Next is the mid-spec CX-90 GT i-Activ AWD ($86,085 petrol, $84,800 diesel), which pairs its powertrain with an eight-speed Skyactiv-Drive automatic transmission. If you’re wondering why the diesel is suddenly cheaper here — as it is on the top-spec Azami, too — you can point your finger at the vagaries of the Luxury Car Tax system…

Standard equipment includes:

  • 12.3-inch full colour widescreen display
  • 12.3-inch TFT LCD multi-information meter display
  • 21-inch silver metallic alloy wheels
  • Adaptive LED Headlamps
  • Electric steering wheel adjustment
  • Heated seats (front & rear)
  • Heated steering wheel
  • Interior foot lamp (driver and passenger)
  • Leather side door trim with door courtesy lamp (front and rear)
  • LED headlamps with bright signature
  • Panoramic sunroof
  • Personalise system (auto restoration of settings)
  • Premium Bose amplifier and 12 speakers
  • Rear combination lights with signature illumination

Finally, the CX-90 range tops out with the Azami i-Activ AWD ($95,185 petrol, $93,865 diesel), which again pars with an eight-speed Skyactiv-Drive automatic transmission.

Standard equipment includes:

  • 21-inch black metallic and machined alloy wheels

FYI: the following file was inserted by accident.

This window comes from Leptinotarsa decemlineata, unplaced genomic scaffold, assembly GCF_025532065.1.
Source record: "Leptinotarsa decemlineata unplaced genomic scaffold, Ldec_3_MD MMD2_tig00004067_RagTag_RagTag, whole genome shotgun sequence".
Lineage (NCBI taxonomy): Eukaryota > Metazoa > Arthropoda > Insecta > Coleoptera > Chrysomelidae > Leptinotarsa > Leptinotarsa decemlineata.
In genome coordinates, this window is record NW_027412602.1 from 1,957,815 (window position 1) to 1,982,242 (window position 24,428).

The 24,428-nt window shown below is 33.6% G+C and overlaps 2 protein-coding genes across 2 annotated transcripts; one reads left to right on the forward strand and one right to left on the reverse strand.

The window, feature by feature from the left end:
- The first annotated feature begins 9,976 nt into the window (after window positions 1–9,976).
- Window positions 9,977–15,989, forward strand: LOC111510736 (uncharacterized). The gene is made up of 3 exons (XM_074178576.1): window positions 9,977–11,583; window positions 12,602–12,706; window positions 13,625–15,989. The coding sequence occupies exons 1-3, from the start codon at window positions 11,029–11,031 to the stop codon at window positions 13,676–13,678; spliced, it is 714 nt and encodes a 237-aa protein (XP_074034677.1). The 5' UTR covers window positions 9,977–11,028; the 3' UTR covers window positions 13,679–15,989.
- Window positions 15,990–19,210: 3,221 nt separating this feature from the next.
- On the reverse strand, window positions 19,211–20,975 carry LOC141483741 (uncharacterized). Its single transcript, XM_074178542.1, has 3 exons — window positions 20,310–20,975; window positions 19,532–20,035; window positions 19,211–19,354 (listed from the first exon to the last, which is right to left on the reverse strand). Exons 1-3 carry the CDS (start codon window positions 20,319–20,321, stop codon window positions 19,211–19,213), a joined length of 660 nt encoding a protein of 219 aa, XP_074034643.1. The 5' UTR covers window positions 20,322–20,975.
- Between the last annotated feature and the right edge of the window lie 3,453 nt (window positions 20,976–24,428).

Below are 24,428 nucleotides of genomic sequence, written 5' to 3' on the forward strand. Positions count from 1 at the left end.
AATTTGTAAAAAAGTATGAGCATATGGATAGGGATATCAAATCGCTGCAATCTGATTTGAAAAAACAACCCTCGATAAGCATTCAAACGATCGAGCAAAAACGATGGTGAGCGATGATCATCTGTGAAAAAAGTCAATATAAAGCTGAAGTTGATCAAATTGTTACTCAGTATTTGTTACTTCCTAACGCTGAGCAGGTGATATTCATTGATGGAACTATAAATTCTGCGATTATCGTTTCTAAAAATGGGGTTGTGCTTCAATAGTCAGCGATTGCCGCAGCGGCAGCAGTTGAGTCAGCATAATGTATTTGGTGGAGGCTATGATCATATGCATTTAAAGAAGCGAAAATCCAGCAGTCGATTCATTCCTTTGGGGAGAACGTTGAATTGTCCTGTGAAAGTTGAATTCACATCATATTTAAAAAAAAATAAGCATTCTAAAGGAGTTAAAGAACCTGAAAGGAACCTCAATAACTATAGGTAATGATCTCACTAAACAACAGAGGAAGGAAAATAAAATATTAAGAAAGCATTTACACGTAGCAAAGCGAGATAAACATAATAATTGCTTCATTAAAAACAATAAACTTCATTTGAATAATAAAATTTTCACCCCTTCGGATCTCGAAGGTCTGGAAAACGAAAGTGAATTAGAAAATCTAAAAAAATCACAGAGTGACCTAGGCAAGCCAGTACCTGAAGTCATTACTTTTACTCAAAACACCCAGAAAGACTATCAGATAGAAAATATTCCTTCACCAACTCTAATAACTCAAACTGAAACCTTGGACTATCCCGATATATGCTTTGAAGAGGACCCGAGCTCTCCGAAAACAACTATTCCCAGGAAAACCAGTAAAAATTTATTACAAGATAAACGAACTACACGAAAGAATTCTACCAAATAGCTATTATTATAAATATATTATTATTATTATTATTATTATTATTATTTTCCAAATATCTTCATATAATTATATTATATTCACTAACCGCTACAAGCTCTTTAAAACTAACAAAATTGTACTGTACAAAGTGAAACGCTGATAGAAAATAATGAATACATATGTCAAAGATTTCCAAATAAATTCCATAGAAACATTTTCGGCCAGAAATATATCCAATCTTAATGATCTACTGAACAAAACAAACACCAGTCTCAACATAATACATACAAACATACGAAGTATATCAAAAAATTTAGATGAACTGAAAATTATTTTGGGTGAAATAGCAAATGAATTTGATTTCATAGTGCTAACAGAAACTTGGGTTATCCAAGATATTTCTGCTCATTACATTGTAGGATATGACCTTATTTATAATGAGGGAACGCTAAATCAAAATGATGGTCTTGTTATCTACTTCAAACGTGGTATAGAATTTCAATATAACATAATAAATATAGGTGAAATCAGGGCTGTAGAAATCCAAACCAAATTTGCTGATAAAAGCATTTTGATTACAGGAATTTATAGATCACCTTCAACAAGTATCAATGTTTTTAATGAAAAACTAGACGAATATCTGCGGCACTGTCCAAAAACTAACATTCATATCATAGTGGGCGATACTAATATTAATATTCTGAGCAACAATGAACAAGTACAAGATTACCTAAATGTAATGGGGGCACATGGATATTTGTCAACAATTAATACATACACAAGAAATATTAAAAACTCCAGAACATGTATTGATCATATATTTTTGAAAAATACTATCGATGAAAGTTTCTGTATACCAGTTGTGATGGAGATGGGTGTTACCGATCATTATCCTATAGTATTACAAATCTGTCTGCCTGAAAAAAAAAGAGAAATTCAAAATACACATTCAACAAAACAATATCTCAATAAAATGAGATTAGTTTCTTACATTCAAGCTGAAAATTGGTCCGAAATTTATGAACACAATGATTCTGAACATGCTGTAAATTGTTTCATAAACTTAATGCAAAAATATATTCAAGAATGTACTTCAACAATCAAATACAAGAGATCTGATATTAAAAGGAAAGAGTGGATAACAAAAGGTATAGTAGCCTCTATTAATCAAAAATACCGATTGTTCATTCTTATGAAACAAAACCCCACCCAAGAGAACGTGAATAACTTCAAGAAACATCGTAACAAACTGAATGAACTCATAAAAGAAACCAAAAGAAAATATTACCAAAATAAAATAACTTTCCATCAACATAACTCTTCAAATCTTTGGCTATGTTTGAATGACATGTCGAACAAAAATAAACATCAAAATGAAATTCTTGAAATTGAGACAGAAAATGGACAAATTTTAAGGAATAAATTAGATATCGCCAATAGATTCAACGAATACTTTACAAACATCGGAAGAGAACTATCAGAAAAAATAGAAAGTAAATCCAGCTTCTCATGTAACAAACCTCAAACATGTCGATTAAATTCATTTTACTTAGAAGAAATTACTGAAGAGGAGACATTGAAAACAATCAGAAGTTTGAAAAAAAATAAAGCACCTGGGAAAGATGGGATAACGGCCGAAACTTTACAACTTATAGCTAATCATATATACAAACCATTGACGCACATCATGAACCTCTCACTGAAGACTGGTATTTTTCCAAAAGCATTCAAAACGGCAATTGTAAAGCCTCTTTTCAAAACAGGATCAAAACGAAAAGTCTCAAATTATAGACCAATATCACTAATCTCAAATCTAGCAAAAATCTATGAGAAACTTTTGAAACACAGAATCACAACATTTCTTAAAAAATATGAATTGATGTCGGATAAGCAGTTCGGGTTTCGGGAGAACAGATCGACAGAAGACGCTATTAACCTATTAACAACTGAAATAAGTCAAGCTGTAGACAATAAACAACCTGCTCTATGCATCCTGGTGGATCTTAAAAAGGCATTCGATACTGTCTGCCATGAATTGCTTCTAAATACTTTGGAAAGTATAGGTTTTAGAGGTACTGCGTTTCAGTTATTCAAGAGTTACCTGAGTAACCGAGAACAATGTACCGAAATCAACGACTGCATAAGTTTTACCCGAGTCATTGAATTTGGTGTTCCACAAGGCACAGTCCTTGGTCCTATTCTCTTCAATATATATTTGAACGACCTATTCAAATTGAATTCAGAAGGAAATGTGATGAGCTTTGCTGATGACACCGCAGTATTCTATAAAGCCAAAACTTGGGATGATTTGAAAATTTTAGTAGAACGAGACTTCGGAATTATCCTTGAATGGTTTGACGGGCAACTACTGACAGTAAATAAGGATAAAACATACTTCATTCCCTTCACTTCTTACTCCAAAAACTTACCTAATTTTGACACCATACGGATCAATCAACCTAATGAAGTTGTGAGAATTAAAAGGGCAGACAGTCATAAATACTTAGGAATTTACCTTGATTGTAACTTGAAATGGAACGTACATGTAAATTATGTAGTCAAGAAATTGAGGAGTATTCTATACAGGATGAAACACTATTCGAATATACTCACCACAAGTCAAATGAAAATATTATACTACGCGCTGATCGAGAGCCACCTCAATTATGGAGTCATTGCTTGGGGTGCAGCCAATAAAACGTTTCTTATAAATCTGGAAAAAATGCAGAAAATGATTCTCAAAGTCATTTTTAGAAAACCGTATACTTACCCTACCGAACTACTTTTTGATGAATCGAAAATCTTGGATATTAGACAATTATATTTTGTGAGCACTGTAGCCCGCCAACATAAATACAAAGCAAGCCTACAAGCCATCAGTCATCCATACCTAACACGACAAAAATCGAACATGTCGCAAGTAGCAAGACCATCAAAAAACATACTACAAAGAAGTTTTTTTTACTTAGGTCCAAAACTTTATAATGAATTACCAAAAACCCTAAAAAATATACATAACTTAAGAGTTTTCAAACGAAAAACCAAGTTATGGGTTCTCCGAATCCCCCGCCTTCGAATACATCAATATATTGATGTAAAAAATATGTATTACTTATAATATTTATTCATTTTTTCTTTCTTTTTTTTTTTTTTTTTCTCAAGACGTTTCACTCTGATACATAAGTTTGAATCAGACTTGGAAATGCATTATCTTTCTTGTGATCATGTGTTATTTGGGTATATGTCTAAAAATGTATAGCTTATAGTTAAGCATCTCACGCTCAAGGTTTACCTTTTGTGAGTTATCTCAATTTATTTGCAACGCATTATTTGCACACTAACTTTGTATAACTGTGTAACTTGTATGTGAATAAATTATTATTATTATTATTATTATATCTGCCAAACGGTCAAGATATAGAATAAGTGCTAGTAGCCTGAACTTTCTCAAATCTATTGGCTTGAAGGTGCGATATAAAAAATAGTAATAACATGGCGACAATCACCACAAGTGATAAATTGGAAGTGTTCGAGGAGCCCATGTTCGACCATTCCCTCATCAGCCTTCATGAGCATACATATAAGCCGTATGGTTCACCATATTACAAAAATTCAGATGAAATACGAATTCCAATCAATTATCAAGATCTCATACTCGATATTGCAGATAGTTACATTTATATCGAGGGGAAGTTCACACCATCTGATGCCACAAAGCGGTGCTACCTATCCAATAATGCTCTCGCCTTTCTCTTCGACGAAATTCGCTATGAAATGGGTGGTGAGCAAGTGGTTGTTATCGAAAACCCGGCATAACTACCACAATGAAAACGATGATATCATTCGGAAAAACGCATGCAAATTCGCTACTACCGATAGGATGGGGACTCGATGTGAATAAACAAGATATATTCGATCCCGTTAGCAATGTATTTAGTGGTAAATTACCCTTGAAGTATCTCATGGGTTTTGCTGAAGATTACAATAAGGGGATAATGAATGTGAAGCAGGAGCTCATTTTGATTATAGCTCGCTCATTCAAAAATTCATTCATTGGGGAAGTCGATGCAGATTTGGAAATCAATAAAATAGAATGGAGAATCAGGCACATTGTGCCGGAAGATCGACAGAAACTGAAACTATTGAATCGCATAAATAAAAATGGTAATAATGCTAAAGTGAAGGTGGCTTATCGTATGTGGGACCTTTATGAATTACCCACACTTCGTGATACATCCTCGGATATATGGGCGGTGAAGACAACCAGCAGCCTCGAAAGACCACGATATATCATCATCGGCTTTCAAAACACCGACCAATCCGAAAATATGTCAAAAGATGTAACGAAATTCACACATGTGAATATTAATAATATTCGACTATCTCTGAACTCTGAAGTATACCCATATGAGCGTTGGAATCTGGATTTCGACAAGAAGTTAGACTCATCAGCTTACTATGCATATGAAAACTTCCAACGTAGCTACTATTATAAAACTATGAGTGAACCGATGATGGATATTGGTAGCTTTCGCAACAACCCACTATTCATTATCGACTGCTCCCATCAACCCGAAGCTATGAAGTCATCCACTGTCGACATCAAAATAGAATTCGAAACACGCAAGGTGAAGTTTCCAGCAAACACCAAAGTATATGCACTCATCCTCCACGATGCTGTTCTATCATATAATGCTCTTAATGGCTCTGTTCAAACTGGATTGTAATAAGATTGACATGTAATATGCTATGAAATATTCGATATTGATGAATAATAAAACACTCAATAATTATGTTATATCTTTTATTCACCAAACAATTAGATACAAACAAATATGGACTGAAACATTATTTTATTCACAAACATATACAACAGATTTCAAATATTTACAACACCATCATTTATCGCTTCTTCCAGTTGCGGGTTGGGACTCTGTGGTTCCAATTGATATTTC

• 360-degree view monitor with see through view
  • Ambient lighting
  • Black Nappa leather seat trim
  • Body-coloured wheel arches and lower cladding
  • Cruising & Traffic Support
  • Frameless interior mirror
  • Interior foot lamp (front and rear)
  • Personalise system with Easy Entry & Driving position guide
  • Ventilated seats (front)

Still not luxurious enough? The Azami grade will also be offered with two optional packs — the Takumi pack and the SP pack — both of which add $5k to the sticker price.

The Takumi pack adds:

  • Pure White Nappa leather seat trim
  • Bright decoration panel
  • Cloth dashboard panel with Kakenui stitching
  • White maple wood console and door trim inserts
  • Second-row captain’s seats with ventilation
  • Second-row centre console with storage

The SP pack adds:

  • Tan Nappa leather seat trim
  • Suede finish dashboard panel
  • Two-tone colour steering wheel
  • Second-row captain’s seats with ventilation
  • Second-row centre console with storage
The CX-90 stretches a whopping 5100mm in length.

That’s a lot to digest, so let’s circle back to those engine options for a moment.

Like its smaller CX-60 sibling, the CX-90 will appear with two potent inline six-cylinder engines, one petrol and one diesel, both supplemented by a 48-volt mild-hybrid system.

Let's start with the petrol option, because it makes the CX-90 the brand's most powerful vehicle. The 3.3-litre inline six-cylinder turbo petrol churns out a sizeable 254kW and 500Nm, making it the "most powerful mass production petrol car ever developed by Mazda".

Powerful, but also pretty efficient, with the petrol engine returning a claimed 8.2L/100km, and 189g/km of CO2, on the combined cycle.

The Takumi pack adds Pure White Nappa leather seat trim.

Option two is a same-capacity diesel, with the 3.3-litre six-cylinder diesel producing 187kW and 550Nm. Mazda says that powertrain will drink a miserly 5.4L/100km, and emit 143g/km of C02, on the combined cycle – the former being a number Mazda describes as “class-leading fuel consumption”.